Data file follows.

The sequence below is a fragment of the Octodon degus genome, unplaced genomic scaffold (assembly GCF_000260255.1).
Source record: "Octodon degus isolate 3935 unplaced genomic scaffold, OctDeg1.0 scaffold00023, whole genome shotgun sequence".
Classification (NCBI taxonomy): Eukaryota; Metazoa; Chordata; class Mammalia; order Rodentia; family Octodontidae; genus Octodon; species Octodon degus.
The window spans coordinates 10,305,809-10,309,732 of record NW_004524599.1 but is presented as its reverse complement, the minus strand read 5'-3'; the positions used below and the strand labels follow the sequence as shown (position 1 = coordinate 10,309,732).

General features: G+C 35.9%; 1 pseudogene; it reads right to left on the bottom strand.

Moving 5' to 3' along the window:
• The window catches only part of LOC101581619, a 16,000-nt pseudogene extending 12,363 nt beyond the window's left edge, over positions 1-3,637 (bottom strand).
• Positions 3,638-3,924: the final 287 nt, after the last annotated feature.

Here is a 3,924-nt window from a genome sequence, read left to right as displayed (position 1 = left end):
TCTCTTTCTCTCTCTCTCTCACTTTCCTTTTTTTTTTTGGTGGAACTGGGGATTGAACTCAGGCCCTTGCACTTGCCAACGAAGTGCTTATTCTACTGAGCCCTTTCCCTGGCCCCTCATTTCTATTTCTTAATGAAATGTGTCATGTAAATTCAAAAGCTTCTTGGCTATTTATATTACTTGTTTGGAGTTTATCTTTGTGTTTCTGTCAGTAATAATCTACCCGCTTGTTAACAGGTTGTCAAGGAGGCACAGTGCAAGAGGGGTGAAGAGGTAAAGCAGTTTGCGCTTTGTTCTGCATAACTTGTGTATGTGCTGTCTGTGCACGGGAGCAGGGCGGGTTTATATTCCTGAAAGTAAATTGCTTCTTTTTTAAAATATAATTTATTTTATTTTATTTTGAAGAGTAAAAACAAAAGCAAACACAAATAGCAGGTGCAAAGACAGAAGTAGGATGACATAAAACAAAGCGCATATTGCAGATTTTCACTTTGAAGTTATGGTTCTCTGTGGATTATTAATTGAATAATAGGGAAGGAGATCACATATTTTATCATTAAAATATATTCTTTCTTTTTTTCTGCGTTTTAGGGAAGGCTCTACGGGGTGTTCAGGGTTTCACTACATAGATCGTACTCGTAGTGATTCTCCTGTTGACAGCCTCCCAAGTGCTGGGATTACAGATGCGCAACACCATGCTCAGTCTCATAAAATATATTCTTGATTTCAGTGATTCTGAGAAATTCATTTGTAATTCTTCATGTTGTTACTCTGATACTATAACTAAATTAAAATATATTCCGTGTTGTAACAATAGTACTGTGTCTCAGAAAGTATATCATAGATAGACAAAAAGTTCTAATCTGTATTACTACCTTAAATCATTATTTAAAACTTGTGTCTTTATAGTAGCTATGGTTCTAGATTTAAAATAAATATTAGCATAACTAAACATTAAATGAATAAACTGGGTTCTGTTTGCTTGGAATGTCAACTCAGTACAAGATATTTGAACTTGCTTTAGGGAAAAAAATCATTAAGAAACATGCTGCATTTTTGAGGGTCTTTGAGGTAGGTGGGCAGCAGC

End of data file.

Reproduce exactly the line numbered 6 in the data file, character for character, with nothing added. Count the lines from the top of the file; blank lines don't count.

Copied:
Moving 5' to 3' along the window: